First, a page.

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The Economics of Being An Artist

Economist Thomas Sowell defines “Economics” as “… the use of resources (or goods) which have alternative values.” We refer to much of those goods as Commodities.

The most recklessly used commodity isn’t oil, water or even food coloring. It is something we all have and regardless what science fiction conjures up, we can never renew it. That commodity is Time.

Though society has become hyper vigilante on the “saving the environment” it continues to dispose of time on thoughtless behavior. Think of your daily life right now. If you were to be on your deathbed with only minutes to live, would you regret missing this evenings edition of TMZ? How often have you sat in front of the TV or computer, not to “decompress” ( a useful action) but to just occupy your attention or avoid boredom. Are you really getting something out of the experience? Would some other activity be a more profitable and rewarding use of this resource?

And it’s not only our own Time we squander, other peoples Time is taken without thought. Sometimes innocently, “Do you have the time?” Others not so much. Like when we ask a salesman to show us all the features of the latest TV model on the showroom floor, only to return home and buy it at a discount on Amazon. That salesman will not only not get a commission, they will never have that time back. Though that might have been a good investment of your time, you have stolen somebody else’s without giving it a second thought.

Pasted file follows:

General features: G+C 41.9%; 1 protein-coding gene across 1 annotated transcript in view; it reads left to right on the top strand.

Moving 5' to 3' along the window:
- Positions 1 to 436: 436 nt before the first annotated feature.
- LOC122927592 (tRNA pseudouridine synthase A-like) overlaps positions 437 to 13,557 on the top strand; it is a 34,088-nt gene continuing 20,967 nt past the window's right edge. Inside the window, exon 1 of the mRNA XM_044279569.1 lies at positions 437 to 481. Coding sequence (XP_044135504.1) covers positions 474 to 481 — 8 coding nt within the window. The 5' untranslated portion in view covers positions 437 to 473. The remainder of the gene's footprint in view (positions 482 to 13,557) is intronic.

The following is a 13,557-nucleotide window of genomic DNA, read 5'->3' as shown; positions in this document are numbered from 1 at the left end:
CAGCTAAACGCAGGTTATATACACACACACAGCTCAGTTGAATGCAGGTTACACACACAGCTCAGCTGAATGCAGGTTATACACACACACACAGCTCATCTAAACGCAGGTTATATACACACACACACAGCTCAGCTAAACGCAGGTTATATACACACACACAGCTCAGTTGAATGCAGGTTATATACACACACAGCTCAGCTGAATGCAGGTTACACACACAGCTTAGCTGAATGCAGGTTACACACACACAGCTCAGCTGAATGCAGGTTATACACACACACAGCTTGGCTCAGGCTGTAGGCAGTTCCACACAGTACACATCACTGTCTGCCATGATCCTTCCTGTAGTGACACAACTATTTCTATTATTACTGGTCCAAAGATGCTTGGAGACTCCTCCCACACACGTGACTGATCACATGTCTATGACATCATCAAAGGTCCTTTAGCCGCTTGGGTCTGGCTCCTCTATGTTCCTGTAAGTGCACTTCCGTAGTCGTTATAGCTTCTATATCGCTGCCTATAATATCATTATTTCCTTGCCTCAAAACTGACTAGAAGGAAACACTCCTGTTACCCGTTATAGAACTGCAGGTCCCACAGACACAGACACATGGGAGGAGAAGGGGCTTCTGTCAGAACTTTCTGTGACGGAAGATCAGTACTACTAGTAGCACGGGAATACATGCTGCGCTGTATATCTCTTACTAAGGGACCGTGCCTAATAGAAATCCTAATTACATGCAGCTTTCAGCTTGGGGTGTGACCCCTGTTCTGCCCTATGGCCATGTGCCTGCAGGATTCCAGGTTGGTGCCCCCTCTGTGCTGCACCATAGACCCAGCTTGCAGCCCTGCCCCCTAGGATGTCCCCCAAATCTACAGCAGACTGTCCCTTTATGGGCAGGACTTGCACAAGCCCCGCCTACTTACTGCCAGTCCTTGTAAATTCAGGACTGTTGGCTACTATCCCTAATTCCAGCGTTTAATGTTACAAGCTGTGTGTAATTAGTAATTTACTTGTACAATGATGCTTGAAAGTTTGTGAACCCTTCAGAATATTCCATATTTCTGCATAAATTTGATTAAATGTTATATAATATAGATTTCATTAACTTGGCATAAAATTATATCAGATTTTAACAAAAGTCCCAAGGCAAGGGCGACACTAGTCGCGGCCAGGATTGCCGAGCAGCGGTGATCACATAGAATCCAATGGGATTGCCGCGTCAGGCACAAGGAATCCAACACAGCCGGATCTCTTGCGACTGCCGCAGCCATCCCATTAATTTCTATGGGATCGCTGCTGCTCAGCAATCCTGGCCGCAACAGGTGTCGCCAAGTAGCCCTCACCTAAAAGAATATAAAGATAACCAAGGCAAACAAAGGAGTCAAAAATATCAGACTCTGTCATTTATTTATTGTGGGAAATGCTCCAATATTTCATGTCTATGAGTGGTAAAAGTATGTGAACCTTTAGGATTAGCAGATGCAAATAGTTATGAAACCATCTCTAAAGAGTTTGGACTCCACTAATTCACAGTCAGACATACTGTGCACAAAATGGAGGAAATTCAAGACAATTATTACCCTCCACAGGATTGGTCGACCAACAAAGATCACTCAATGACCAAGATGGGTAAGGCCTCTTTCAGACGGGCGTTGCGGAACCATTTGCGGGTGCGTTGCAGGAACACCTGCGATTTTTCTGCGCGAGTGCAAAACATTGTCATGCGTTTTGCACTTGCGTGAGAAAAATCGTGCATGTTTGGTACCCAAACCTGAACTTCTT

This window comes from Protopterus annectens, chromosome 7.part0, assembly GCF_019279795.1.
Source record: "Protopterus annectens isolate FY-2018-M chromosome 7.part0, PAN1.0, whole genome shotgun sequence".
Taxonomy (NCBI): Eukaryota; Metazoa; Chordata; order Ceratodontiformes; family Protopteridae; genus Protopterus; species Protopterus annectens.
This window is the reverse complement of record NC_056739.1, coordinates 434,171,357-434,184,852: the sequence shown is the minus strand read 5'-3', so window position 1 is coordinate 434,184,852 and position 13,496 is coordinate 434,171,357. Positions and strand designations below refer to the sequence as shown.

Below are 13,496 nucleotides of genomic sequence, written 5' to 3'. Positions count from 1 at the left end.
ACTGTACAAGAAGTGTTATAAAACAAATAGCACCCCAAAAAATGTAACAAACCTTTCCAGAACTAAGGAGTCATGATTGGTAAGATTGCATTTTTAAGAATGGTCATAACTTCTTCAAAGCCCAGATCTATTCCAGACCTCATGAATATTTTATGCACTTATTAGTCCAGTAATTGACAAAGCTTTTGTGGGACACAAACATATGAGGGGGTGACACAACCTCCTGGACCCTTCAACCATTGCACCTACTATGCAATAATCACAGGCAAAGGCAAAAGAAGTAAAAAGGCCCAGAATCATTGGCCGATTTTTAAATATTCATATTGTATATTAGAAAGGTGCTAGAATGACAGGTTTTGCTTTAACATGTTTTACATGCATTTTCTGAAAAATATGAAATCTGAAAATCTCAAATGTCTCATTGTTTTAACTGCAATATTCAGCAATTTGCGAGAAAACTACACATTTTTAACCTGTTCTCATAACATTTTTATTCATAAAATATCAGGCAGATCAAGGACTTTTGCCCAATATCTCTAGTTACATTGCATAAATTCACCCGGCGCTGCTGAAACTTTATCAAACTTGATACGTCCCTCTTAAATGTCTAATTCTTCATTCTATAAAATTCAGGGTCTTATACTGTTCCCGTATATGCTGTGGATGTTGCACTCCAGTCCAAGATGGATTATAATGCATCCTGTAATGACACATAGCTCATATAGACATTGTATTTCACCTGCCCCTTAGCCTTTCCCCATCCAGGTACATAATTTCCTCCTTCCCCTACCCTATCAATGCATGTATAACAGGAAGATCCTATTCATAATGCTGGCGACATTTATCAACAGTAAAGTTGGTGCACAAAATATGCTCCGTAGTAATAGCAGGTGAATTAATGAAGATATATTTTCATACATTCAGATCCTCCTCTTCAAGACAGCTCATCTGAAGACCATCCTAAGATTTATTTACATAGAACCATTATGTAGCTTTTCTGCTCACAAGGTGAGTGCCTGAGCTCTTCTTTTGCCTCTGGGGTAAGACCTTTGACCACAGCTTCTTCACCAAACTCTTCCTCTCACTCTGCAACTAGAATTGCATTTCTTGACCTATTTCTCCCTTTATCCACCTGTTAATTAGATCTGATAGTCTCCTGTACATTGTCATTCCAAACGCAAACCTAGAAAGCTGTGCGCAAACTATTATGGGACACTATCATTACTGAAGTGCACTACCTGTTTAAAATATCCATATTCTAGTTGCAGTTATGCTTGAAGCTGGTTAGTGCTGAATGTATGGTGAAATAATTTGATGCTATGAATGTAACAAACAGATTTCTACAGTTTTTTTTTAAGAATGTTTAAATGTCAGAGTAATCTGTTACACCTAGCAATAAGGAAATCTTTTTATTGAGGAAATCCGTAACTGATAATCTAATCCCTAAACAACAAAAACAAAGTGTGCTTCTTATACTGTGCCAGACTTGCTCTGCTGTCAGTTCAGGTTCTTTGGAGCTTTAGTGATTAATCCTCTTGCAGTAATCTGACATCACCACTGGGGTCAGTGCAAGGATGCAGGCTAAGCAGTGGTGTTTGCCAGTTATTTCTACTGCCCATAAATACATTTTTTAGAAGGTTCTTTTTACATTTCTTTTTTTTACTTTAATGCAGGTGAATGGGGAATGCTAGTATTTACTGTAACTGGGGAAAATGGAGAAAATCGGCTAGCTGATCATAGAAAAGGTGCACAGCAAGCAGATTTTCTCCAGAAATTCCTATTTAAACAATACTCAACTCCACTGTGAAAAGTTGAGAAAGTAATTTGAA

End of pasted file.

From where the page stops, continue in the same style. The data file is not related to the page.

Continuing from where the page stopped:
What is interesting is that we do innately understand this. After all, we charge for the amount of time along with prices are controlled by supply and demand, it is often in direct relation to the Time we spent acquiring the skills. This is why a doctor makes more money than a fast food counter person.

Artists use time to not only develop their skills, but in the very act of creating, an enjoyable experience and thus not a, “waste of time.” What can make the practice a waste or an inefficient use of your time, is to draw without focus. So…

  • –  When dealing with a teacher or class, focus on a specific problem or skill to develop. Sure you will have some benefit from just moving your pencil, but that benefit may be so miniscule as to only be measured on a quantum level. When asking questions, consider why you even have the question. Doing so will often direct your focus on what really needs to be addressed.
  • –  When dealing with a client, extract as much information out of them as you can, forcing them to “paint a picture” with their words so as to leave as little up to chance. Yes they are looking for your creativity but if you draw with sharp edges and in their mind are thinking rounded corners, you just wasted both of your Time.

    When Time is spent, there is no refund, no return and can never be recreated. Do you really want to waste it on unfocused practice or a toothpaste commercial? Especially when you could have been spent it on something you would really rather do… like watching TMZ.